But is it really that simple? Not quite. A closer look into the automatic deficit reduction plan as it currently exists shows that nearly all of the ‘cuts’ come from tax increases: roughly 85% or so, depending on which numbers you want to use. Approximately $100 Billion comes from ‘cuts’ in spending. But they’re not even actual cuts, they are just cuts in the levels of increases in spending. Say program Y was supposed to get a 10% increase in its budget. This plan cuts that increase to 5% and claims the budget is being cut. Talk about a sleight of hand. What a two-bit, three-card Monte being played out on the American people. To sum this ‘plan’ up, spending will stay pretty much the same, but the deficit will be lower because nearly a half trillion dollars will be taxed away from Americans. Money that would have otherwise been available to be deployed in the economy, invested, or even spent. Now it will be in the hands of government, which is the LEAST efficient of all economic agents possible. Sounds like a winner huh?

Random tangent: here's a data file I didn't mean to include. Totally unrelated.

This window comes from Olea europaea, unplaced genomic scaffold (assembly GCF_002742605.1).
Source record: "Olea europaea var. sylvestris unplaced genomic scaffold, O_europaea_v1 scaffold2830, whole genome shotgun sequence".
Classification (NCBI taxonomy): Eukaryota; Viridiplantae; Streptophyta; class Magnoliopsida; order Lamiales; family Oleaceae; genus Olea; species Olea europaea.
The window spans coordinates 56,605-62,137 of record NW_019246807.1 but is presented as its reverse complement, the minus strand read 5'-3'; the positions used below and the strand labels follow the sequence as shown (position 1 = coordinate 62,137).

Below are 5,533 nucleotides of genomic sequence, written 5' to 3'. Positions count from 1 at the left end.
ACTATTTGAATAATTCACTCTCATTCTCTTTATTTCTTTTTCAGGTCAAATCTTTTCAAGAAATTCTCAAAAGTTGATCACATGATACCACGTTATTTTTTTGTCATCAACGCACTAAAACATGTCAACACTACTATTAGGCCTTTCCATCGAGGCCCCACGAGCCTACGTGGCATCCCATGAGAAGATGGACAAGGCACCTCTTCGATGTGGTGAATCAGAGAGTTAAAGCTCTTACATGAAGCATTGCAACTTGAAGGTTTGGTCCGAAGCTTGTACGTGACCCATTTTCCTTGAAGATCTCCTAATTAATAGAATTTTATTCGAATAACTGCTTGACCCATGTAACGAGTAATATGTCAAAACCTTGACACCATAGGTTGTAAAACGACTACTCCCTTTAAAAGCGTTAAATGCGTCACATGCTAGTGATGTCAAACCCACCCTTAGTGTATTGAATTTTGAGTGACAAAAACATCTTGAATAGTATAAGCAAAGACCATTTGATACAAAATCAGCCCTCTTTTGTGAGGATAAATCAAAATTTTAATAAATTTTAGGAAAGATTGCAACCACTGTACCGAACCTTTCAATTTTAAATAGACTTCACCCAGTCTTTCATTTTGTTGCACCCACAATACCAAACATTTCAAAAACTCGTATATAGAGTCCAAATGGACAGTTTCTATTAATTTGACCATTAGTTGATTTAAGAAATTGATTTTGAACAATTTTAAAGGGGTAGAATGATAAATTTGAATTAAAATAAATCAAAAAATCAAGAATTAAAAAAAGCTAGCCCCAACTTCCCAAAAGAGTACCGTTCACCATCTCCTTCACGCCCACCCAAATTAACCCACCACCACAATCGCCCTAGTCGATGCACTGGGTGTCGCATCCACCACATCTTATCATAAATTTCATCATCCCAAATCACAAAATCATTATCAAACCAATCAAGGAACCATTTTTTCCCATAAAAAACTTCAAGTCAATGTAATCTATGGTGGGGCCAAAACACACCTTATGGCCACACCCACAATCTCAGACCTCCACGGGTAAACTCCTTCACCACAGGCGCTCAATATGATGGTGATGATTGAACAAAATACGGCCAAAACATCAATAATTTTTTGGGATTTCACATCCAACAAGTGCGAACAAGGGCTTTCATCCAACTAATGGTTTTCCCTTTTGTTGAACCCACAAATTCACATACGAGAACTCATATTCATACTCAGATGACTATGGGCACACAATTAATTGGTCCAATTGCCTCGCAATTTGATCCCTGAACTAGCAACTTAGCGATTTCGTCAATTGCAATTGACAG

If this plan goes through unaltered, what is more likely to happen is that the taxes will be taken from workers and investors and we’ll still end up with a deficit that is similarly sized anyway because our government, and unfortunately most of the country, are spending addicts. Instead of being treated as a down payment on the future and as evidence of a commitment to reducing government in size and back to its proper role, the half trillion will be treated as a windfall and the drunken sailors in Washington will go shopping.